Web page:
Chinese stocks are showing “signs of life” after the Shanghai Composite Index exceeded its average level from the past 200 days for the first time in almost a year, according to Bespoke Investment Group.
The Shanghai Composite reached 2,438.44 yesterday, topping the 200-day moving average of 2,435.49 for the first time in 229 trading days. This marked the index’s third-longest streak below the moving average since 1990, Bespoke wrote in a report yesterday. The prolonged period below the level “clearly illustrates how weak China’s market has been over the past year,” Bespoke said.
The benchmark gauge has gained 11 percent in 2012, after falling a combined 33 percent in the previous two years, on speculation the central bank will ease monetary policy to boost economic growth. The Shanghai index last broke above its 200-day moving average on January 27, 2011.
“In general it’s a good sign to see it happen,” Justin Walters, Bespoke’s co-founder, said in a telephone interview. “After being down in the doldrums and underperforming the rest of the world for so long, there are finally signs of life coming out of China.”
Premier Wen Jiabao is trying to cut reliance on exports and increase domestic consumption. He said on March 5 that policy makers reduced their growth target to 7.5 percent from the 8 percent goal in place since 2005. Growth in China, the world’s biggest user of copper and second-biggest consumer of oil, helps drive earnings growth for commodity producers.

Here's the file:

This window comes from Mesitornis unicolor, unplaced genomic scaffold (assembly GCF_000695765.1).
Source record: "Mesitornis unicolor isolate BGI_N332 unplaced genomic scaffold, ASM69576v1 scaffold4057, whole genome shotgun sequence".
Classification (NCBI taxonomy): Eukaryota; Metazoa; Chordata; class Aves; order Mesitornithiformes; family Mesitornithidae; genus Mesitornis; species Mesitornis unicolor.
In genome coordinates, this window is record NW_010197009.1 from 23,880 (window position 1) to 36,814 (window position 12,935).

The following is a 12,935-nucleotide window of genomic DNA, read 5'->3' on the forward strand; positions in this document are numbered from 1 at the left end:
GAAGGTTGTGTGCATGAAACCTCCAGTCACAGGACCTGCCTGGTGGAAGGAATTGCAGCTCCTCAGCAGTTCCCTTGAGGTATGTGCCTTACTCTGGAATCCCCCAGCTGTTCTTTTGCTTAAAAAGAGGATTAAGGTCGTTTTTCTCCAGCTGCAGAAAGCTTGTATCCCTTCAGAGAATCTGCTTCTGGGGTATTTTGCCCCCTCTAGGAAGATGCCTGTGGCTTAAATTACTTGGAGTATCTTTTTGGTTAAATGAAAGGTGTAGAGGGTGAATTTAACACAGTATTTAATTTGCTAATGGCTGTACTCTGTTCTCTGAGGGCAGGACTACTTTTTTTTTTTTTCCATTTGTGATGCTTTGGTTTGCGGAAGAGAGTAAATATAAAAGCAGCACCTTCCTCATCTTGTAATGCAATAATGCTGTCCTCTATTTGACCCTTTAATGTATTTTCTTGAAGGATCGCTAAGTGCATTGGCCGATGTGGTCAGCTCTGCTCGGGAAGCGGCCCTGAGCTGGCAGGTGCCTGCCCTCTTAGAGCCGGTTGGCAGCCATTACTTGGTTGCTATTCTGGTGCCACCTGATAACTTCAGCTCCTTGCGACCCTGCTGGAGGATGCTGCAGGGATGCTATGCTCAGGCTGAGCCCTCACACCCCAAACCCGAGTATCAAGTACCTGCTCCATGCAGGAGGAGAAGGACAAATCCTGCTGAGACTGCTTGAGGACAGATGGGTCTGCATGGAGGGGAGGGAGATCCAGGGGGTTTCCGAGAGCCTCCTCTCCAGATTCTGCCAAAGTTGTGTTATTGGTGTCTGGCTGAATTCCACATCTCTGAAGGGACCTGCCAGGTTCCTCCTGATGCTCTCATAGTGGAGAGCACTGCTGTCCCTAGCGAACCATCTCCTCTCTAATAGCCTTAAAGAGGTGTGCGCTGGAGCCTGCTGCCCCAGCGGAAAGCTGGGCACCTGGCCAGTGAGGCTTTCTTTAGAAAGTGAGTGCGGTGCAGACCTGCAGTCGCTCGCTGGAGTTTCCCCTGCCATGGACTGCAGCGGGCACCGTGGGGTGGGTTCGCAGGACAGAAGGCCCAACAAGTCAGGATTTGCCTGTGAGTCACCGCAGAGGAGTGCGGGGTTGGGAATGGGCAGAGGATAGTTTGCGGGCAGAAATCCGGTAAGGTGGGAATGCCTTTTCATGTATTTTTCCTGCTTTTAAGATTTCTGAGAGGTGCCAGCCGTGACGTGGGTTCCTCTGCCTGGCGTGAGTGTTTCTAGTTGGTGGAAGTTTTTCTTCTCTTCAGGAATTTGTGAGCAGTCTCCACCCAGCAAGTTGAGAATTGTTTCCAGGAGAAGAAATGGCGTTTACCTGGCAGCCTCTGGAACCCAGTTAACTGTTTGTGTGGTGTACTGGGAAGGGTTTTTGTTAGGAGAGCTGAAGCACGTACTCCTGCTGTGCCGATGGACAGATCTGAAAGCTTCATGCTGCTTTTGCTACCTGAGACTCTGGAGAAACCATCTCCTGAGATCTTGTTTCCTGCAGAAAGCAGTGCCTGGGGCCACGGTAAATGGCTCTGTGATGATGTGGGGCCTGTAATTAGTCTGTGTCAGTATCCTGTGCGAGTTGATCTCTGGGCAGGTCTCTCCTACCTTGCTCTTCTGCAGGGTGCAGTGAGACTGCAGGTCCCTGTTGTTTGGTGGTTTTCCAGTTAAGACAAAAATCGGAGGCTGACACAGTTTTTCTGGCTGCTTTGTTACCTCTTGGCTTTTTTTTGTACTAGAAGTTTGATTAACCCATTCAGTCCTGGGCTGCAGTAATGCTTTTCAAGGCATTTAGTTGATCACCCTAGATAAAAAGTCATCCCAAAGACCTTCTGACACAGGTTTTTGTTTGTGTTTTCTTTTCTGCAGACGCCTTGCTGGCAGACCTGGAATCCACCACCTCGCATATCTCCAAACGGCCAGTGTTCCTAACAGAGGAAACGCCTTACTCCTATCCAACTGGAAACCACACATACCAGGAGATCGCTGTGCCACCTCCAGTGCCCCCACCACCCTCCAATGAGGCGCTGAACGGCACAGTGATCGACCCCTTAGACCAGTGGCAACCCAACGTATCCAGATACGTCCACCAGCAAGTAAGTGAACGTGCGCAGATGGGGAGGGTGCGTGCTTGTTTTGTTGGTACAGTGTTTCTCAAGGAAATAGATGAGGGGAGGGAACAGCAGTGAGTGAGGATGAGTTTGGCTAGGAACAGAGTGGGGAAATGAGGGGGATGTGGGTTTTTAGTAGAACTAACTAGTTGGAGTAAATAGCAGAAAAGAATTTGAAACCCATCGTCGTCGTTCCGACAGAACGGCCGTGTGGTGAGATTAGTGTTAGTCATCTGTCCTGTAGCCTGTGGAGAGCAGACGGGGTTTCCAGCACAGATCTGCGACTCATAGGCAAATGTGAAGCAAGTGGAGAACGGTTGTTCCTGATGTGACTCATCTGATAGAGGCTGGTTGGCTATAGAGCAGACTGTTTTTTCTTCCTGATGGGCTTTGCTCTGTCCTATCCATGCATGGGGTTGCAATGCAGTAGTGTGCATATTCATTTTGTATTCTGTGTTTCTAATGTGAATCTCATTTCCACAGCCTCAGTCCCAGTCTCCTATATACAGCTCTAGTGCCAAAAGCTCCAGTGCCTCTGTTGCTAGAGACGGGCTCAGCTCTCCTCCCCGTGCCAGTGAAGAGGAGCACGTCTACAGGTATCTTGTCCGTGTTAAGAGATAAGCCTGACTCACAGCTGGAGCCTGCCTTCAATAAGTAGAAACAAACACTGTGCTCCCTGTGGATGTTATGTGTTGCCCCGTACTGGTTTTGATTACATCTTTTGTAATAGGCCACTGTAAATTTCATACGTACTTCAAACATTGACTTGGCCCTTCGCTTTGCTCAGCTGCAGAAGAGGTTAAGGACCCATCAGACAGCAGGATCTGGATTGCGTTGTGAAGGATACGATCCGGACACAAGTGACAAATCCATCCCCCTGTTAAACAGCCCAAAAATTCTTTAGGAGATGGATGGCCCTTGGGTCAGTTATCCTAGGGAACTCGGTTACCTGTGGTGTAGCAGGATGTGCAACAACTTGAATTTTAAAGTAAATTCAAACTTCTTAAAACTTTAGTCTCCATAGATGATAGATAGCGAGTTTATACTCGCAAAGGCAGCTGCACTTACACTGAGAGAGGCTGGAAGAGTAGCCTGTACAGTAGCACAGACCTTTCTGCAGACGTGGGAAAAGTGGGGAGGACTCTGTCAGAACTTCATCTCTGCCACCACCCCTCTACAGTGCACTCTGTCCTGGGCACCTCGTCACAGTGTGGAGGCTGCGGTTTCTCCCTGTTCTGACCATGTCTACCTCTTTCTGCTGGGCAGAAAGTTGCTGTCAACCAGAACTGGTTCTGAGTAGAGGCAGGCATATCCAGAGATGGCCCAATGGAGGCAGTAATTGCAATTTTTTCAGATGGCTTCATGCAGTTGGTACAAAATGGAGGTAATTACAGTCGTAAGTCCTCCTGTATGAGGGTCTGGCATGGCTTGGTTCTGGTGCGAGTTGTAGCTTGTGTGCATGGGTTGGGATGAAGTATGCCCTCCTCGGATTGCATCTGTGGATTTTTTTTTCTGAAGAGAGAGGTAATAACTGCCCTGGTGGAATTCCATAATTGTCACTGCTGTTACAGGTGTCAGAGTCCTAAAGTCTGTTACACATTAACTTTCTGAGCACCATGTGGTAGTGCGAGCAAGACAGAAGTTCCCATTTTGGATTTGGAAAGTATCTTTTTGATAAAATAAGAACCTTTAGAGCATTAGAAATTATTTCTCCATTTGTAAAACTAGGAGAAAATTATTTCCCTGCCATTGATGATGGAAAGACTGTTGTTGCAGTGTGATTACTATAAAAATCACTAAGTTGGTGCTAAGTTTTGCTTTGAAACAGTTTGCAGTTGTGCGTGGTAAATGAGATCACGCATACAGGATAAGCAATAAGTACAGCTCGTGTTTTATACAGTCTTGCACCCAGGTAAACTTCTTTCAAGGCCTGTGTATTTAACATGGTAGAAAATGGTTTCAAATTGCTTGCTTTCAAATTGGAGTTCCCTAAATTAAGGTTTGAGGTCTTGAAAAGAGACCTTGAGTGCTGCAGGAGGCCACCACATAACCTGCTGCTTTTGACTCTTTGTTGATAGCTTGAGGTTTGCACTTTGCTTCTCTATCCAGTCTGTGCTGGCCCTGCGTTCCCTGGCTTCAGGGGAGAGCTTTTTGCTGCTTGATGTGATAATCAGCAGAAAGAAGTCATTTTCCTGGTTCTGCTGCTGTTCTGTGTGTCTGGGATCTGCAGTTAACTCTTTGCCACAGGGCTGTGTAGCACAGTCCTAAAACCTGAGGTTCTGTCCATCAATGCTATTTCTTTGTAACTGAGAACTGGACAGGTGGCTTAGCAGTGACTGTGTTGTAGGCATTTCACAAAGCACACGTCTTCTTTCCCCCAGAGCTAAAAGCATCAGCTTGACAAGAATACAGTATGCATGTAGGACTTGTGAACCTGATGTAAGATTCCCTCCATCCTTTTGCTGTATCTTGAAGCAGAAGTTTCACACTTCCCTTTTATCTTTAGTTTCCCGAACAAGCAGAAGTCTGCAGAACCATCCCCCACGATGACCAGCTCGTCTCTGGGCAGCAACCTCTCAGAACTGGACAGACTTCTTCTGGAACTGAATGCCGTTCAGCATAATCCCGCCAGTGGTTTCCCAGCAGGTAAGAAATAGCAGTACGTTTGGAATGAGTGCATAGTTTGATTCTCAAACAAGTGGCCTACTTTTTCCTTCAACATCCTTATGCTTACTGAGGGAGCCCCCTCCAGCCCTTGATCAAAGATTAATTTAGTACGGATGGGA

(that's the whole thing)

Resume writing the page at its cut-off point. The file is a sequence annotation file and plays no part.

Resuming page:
No Distinct Trend
There was no distinct directional trend in the prior periods immediately after the Shanghai Composite climbed above the 200-day threshold following a prolonged slump below, Walters said.
Following the 213-day streak that ended in June 2002 and the 307-day streak ending in September 2005, the index fell 5.2 and 8.2 percent, respectively, over the next three months. The benchmark surged 26 percent in that same period following a 278-day streak ending in March 2009, Bespoke data show.
Market conditions and investor sentiment ultimately will determine how the index responds to rising above the 200-day moving average, according to Walter.
“Investors in general will treat the event more as a positive than a negative, at least based on the technicals,” he said. “As long as the U.S. and China can continue to do relatively well, things should hold up.”